The underlying issue is confidence. How the work was done, what assumptions were made, and quality control on input data are all very important. A reservoir simulation that has an apparently perfect history match may not provide a good estimate of future performance. (See “What you should know about assessing simulation results for economic evaluations, Part 1 and 2″ under Publications). For instance, primary production is not greatly affected by layering whereas a waterflood is greatly affected by layering. An apparently perfect history match may provide an estimate of waterflood performance that is completely wrong. A perfect simulation is therefore of limited value if the client can’t understand what went into the simulation.
The results of a study is therefore a product of how well the report was done times a communication factor. A perfect study with no communication gets a (1.0*0.0) or 0 %, and a half right study, half communicated (0.5*0.5) gets a failing 25 %. A study 80 percent right and 80 percent communicated (0.8*0.8) gets a passing 64 percent. A good report is just as important as doing the work. Reports should include:
- An Executive Summary
- An explanation of the study methodology
- Research done on offset properties and papers reviewed
- A review of input data and quality control screening
- Details of how key decisions were made, such as a history match log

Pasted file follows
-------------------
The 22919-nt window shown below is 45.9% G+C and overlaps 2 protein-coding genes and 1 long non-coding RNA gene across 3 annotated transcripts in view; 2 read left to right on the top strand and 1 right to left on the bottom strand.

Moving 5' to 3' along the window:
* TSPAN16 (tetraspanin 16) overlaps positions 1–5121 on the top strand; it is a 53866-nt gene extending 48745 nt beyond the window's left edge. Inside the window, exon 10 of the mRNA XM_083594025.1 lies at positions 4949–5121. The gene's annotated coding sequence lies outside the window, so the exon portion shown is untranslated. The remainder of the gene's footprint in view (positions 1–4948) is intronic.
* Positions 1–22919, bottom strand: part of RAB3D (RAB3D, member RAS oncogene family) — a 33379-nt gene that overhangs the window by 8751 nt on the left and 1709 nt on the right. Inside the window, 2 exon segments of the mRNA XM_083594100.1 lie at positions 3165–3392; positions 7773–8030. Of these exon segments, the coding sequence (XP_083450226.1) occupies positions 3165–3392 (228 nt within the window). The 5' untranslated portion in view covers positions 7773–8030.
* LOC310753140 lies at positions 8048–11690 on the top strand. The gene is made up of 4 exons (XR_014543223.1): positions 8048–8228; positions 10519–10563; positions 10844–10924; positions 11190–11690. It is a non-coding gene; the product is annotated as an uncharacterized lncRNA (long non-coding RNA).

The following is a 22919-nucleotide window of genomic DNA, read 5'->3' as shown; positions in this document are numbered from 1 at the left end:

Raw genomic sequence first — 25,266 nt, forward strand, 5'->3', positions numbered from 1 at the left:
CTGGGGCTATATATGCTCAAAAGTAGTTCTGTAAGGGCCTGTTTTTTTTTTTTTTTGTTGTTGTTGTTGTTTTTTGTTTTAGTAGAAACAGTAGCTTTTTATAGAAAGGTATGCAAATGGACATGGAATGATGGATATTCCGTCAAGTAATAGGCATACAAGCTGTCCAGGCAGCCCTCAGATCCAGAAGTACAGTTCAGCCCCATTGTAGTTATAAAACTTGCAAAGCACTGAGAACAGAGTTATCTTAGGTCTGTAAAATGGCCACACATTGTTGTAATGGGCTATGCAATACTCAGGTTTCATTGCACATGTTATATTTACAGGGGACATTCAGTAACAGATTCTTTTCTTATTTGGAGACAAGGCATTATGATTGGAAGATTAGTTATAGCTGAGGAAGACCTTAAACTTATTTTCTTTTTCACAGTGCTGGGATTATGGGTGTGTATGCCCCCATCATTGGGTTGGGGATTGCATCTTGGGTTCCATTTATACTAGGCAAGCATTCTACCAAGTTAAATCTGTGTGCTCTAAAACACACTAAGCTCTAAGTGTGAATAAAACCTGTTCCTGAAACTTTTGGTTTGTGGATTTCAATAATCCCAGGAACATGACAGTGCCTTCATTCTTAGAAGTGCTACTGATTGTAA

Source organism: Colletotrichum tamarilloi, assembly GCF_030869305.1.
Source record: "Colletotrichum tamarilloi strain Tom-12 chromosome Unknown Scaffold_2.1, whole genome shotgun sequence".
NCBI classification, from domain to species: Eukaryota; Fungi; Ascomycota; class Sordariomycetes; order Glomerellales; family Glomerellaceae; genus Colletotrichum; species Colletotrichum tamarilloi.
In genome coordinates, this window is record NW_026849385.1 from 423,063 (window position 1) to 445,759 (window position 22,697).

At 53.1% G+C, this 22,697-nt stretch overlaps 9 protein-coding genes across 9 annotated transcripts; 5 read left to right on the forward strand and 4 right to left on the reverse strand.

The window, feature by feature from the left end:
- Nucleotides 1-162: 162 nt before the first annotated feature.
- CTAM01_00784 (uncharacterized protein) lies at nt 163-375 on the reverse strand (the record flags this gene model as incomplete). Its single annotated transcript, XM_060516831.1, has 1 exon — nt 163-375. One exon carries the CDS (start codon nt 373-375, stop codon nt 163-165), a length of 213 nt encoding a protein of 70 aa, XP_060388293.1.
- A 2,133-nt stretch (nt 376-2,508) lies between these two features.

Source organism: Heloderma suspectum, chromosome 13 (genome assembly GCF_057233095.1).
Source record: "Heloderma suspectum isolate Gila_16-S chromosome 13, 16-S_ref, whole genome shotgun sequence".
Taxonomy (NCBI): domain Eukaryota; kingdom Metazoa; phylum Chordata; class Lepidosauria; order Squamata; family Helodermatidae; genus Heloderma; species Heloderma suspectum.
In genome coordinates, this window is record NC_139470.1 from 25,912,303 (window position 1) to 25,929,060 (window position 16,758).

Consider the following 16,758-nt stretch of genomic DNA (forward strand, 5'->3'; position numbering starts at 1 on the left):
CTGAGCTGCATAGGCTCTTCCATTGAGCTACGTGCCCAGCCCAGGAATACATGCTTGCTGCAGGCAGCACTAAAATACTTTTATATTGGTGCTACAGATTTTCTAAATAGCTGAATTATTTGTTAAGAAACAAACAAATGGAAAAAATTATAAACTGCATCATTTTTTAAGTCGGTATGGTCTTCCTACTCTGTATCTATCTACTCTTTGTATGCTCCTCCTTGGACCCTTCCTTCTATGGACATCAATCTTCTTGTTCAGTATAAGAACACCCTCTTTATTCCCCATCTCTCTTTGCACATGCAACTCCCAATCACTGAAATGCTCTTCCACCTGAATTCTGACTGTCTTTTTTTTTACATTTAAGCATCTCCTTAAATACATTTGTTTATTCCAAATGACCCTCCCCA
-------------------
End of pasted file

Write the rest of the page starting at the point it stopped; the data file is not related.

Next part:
- Good quality graphs
- Recommendations based on experience with operating companies
- A copy of the data files
- Good quality hard and electronic report copies
ARE provides a cost effective service. We keep non-technical overhead to a minimum and this is reflected in our hourly billing rate. We are very competitive with larger international consulting firms.
ARE believes that technical expertise is the foundation of a technical consulting company and a career in the petroleum industry. ARE’s principal benefited from extensive training programs when he started in the industry and continues to benefit from experience that is shared in technical papers.
To be successful one must actively continue to learn from others and one should also pass on one’s experience to others. ARE does this through:
- Teaching courses
- Presenting papers and presentations
- Preparing a textbook
- Attending conferences and courses
- Volunteering and contributing financial support for technical societies
Presenting courses means one has to learn the material even better, and find ways of expressing it succinctly. The primary courses that ARE teaches are:
- Reservoir Management
- Reservoir Simulation
- Advanced Reservoir Simulation
- Thermal Reservoir Simulation
- Basic Reservoir Engineering
- Fractured Reservoir Engineering
Technical papers and textbooks are listed under Publications
ARE has volunteered for the following:
- Board of Directors Petroleum Society of CIM (twice)
- Corporate sponsor SPE, CHOA and CIM
- Technical Program Chairman CIPC
- CWLS Financial Statement Auditor
- Forum Chairman – Gas Condensates – League City
- Panel participant – developing a consulting business